High blood pressure (BP) is one of the most potent and common risk factors for the development of heart disease and stroke.1 While no subpopulation in the United States holds a monopoly on the disorder, the risk of being hypertensive—and experiencing its consequences—falls disproportionately on some groups, namely men and African Americans. When do these disparities in risk arise? In attempting to answer this important question in this issue of JAMA Cardiology, Hardy et al2 want to identify opportunities for timely intervention to stop the onset of hypertension and the wide racial/ethnic and sex disparities in prevalence that emerge over the life course.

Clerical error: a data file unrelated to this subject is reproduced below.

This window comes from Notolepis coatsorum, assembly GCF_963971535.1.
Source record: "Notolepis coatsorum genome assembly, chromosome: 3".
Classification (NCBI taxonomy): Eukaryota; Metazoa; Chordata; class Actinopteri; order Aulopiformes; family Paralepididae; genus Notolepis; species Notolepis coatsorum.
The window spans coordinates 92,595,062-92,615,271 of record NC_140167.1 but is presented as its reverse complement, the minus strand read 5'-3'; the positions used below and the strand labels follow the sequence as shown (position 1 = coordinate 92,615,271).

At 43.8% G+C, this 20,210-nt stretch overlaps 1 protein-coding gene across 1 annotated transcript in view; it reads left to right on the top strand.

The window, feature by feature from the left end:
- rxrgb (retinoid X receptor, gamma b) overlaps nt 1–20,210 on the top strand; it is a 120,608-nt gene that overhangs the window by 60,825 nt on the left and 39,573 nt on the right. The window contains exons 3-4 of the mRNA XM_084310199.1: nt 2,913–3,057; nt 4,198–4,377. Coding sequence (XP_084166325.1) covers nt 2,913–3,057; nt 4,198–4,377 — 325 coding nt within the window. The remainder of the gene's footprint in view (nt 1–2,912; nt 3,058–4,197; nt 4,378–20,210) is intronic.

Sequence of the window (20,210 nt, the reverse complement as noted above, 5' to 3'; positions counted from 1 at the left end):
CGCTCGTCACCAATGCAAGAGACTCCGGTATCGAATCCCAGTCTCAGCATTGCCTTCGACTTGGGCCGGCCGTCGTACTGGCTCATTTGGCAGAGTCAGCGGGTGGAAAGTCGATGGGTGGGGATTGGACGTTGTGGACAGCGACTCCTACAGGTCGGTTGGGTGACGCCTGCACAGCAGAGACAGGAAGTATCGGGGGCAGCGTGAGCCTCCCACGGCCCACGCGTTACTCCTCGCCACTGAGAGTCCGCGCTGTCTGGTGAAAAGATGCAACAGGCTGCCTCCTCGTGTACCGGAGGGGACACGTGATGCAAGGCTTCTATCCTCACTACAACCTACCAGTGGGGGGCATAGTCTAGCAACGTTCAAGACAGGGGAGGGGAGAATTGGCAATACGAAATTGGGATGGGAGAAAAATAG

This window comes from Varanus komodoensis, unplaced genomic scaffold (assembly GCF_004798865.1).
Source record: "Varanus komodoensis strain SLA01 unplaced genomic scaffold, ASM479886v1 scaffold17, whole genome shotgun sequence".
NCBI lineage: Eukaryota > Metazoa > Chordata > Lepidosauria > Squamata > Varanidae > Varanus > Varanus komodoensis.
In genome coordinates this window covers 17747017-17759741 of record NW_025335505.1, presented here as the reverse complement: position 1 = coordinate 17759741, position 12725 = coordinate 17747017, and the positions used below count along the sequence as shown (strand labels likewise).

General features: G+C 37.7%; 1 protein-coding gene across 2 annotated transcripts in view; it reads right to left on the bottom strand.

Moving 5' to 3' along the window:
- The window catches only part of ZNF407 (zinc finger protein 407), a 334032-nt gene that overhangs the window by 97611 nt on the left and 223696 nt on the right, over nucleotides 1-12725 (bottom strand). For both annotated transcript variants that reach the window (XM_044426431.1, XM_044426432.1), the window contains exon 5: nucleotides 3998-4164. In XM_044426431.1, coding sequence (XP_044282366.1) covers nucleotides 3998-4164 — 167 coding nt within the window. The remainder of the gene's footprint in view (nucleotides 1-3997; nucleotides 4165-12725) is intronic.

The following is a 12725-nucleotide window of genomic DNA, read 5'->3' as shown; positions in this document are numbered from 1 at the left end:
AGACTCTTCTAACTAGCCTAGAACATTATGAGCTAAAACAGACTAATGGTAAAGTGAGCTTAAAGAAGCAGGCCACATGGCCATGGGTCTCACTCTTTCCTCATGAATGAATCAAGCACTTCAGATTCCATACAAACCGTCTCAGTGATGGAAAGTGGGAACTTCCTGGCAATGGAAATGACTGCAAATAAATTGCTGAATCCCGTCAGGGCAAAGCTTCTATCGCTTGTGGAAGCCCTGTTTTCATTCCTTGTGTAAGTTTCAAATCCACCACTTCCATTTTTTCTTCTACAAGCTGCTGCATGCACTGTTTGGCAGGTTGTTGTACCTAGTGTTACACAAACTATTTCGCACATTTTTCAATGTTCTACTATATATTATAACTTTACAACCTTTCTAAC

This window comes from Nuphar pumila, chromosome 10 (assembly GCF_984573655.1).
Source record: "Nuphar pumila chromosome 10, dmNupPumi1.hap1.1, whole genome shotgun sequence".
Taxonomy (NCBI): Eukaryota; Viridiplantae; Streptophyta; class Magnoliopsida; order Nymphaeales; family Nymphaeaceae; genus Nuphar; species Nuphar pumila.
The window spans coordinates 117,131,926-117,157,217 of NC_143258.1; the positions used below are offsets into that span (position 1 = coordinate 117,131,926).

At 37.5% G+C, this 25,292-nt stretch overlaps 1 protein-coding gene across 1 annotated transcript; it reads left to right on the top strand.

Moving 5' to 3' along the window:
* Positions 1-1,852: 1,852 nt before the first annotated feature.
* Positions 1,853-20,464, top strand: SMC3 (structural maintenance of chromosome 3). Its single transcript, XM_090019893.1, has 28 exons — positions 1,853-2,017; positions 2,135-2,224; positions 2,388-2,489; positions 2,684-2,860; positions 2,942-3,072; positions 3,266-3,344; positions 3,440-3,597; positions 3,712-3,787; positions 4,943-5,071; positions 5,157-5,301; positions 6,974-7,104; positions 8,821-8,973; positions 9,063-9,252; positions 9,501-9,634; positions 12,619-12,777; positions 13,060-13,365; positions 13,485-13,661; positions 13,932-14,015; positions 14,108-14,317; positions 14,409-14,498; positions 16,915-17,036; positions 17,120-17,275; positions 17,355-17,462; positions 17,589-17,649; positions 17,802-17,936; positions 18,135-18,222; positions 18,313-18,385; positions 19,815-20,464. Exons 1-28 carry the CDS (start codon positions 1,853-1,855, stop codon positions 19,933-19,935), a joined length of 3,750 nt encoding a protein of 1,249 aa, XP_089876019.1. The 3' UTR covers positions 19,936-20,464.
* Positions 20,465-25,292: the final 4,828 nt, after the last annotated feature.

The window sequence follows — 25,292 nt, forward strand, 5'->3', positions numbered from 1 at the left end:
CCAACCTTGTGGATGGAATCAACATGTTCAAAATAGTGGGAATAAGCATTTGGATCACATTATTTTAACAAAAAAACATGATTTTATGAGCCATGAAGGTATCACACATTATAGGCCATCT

Taylor HA, Clifford GD, Powers ME. Hypertension Disparities: The Hidden Vulnerability of Youth. JAMA Cardiol. 2017;2(6):661–663. doi:10.1001/jamacardio.2017.0666
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